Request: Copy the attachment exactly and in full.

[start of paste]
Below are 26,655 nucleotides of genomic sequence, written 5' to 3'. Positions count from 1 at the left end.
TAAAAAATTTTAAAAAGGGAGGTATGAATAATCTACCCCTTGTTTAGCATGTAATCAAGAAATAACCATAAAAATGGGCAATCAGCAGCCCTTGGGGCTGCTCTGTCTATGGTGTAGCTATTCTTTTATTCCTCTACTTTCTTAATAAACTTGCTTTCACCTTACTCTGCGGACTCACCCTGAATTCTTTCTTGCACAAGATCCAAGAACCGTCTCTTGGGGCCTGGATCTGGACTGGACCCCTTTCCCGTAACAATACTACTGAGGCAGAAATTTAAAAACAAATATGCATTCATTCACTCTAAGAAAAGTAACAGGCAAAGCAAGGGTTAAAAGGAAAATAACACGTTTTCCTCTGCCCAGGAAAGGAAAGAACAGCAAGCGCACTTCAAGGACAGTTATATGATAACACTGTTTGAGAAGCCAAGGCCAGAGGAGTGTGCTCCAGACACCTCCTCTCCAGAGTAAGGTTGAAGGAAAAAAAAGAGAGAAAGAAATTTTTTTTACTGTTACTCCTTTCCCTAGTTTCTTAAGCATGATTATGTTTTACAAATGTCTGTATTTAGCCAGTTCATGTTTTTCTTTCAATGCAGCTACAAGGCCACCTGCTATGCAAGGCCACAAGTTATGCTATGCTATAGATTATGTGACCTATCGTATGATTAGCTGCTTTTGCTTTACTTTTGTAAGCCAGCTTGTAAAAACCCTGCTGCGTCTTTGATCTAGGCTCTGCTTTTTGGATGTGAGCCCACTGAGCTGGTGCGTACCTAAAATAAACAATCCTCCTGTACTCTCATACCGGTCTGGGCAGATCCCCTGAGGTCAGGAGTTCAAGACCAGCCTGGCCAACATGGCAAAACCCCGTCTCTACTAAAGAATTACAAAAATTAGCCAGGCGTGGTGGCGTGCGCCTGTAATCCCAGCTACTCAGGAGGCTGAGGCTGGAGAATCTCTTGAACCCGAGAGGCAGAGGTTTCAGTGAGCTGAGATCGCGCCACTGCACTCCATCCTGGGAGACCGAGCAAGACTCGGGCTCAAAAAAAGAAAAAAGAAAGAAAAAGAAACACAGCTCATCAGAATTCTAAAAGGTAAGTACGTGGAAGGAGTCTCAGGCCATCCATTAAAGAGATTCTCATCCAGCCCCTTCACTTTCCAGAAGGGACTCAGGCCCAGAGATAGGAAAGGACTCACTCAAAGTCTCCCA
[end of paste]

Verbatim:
Below are 26,655 nucleotides of genomic sequence, written 5' to 3'. Positions count from 1 at the left end.
TAAAAAATTTTAAAAAGGGAGGTATGAATAATCTACCCCTTGTTTAGCATGTAATCAAGAAATAACCATAAAAATGGGCAATCAGCAGCCCTTGGGGCTGCTCTGTCTATGGTGTAGCTATTCTTTTATTCCTCTACTTTCTTAATAAACTTGCTTTCACCTTACTCTGCGGACTCACCCTGAATTCTTTCTTGCACAAGATCCAAGAACCGTCTCTTGGGGCCTGGATCTGGACTGGACCCCTTTCCCGTAACAATACTACTGAGGCAGAAATTTAAAAACAAATATGCATTCATTCACTCTAAGAAAAGTAACAGGCAAAGCAAGGGTTAAAAGGAAAATAACACGTTTTCCTCTGCCCAGGAAAGGAAAGAACAGCAAGCGCACTTCAAGGACAGTTATATGATAACACTGTTTGAGAAGCCAAGGCCAGAGGAGTGTGCTCCAGACACCTCCTCTCCAGAGTAAGGTTGAAGGAAAAAAAAGAGAGAAAGAAATTTTTTTTACTGTTACTCCTTTCCCTAGTTTCTTAAGCATGATTATGTTTTACAAATGTCTGTATTTAGCCAGTTCATGTTTTTCTTTCAATGCAGCTACAAGGCCACCTGCTATGCAAGGCCACAAGTTATGCTATGCTATAGATTATGTGACCTATCGTATGATTAGCTGCTTTTGCTTTACTTTTGTAAGCCAGCTTGTAAAAACCCTGCTGCGTCTTTGATCTAGGCTCTGCTTTTTGGATGTGAGCCCACTGAGCTGGTGCGTACCTAAAATAAACAATCCTCCTGTACTCTCATACCGGTCTGGGCAGATCCCCTGAGGTCAGGAGTTCAAGACCAGCCTGGCCAACATGGCAAAACCCCGTCTCTACTAAAGAATTACAAAAATTAGCCAGGCGTGGTGGCGTGCGCCTGTAATCCCAGCTACTCAGGAGGCTGAGGCTGGAGAATCTCTTGAACCCGAGAGGCAGAGGTTTCAGTGAGCTGAGATCGCGCCACTGCACTCCATCCTGGGAGACCGAGCAAGACTCGGGCTCAAAAAAAGAAAAAAGAAAGAAAAAGAAACACAGCTCATCAGAATTCTAAAAGGTAAGTACGTGGAAGGAGTCTCAGGCCATCCATTAAAGAGATTCTCATCCAGCCCCTTCACTTTCCAGAAGGGACTCAGGCCCAGAGATAGGAAAGGACTCACTCAAAGTCTCCCA